Observation 154337: Geastrum rufescens Pers.

When: 2013-12-06

Collection location: Glenview Cemetery, East Palestine, Ohio, USA [Click for map]

Who: walt sturgeon (Mycowalt)

Specimen available

These earth stars appear in the cold weather. They emerge sometimes within 24 hours. They are often not attached to the substrate which is a lawn near a maple tree. It appears that the rays lift the fungus which has matured underground. This might explain why many of the fruitings are not attached.
Any other thoughts on what is going on here would be appreciated.



Proposed Names

48% (2)
Recognized by sight
83% (3)
Eye3 Eyes3
Recognized by sight: Very thick, reddish pseudoparenchymatous layer, peristome very plain from the start,much like G. fornicatum. Mycelial layer remaining intact, not fornicate as in G. fornicatum.

Please login to propose your own names and vote on existing names.

Eye3 = Observer’s choice
Eyes3 = Current consensus


Add Comment
Last photo
By: Daniel B. Wheeler (Tuberale)
2013-12-12 11:18:25 PST (-0800)

seems conclusive for G. rufescens.

Dr. James Trappe spent an entire Q and A period with the Geastrums at NATS one evening. Seems like the size, # of layers, rays, and how the glebal sack splits are very important in final analysis.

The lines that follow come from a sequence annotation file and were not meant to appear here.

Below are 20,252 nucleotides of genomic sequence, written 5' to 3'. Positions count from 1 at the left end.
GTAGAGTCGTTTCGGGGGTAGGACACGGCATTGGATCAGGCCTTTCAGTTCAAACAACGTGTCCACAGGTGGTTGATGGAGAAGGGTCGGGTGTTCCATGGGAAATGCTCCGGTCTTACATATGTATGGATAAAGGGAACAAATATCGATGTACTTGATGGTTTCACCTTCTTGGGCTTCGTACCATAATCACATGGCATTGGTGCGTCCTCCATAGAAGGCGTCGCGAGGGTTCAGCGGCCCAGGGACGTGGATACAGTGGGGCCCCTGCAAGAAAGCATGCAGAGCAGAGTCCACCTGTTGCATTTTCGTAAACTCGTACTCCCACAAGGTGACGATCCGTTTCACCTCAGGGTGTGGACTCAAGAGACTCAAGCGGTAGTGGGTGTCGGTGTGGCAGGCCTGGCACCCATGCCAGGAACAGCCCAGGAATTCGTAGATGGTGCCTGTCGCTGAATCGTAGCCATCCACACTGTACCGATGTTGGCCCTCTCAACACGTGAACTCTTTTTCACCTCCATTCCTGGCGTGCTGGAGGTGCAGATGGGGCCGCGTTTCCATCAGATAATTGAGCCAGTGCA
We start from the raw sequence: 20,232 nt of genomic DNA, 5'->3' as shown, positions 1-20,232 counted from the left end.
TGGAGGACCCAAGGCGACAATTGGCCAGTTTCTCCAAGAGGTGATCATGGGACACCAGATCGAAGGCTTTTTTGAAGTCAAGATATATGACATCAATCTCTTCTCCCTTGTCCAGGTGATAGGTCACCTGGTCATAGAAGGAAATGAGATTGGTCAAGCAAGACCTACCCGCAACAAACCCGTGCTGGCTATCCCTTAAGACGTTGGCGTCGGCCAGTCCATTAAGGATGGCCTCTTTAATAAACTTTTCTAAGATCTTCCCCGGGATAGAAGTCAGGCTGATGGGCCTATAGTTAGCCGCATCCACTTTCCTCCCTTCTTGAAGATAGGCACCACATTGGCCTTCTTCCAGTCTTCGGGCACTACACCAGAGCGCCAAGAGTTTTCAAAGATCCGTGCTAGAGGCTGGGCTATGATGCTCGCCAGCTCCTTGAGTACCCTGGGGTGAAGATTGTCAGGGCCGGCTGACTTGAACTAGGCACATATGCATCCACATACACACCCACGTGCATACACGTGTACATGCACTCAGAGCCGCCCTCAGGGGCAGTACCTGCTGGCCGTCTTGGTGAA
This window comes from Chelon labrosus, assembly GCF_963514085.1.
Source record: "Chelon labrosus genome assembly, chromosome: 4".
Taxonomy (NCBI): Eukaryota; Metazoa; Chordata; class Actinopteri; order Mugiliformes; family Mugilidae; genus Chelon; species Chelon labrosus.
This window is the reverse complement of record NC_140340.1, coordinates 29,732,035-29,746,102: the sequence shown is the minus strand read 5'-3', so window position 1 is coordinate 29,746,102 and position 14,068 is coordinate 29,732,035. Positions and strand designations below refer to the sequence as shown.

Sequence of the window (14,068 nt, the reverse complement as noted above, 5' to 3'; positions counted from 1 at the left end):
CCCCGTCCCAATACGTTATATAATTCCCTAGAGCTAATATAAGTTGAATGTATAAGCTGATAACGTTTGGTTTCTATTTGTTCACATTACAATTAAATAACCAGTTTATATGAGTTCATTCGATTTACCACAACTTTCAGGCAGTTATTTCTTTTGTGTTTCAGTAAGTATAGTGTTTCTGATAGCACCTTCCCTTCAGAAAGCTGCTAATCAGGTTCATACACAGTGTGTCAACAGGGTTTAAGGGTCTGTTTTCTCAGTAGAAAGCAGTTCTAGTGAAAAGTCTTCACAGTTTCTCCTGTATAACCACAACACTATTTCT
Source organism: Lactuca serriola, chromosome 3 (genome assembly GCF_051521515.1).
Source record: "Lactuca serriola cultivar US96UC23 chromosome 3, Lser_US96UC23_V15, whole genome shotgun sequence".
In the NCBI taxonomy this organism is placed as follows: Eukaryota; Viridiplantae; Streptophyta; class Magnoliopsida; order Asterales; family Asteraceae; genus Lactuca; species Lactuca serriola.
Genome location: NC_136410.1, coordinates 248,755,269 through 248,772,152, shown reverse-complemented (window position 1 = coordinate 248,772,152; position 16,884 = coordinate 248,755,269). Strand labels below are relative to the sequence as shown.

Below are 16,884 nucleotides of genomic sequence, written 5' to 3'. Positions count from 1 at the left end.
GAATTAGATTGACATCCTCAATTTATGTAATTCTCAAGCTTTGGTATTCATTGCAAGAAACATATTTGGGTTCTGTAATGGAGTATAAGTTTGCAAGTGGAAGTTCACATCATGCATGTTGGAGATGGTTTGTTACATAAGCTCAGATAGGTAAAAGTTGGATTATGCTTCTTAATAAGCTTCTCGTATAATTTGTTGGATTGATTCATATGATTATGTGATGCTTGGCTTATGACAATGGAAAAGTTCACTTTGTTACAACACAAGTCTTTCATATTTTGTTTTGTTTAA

I found a Geastrum hypogeous atop Larch Mountain a few years ago. It appears it was arrising from a well-rotted Noble fir log, mostly buried underground. Hard to identify when they are immature and below ground.

Thanks John
By: walt sturgeon (Mycowalt)
2013-12-12 07:37:15 PST (-0800)

That’s what I have been calling it but with no real confidence.

Still undecided
By: walt sturgeon (Mycowalt)
2013-12-11 16:54:20 PST (-0800)

4-6 cm, G. nanum has a striate apex. G. fornicatum obs. on MO are all from the west coast. Most fruitings had 6 or 7 rays. I don’t think there was a separable base.

Looks like G. nanum in Arora, Walt.
By: Daniel B. Wheeler (Tuberale)
2013-12-09 13:33:54 PST (-0800)

How large was the sporocarp? How many rays did it typically split into? Was there a separate base from which the rays arose, but was separated? Might be G. fornicatum then.

Created: 2013-12-06 18:18:52 PST (-0800)
Last modified: 2013-12-12 15:54:02 PST (-0800)
Viewed: 85 times, last viewed: 2018-03-09 08:14:36 PST (-0800)
Show Log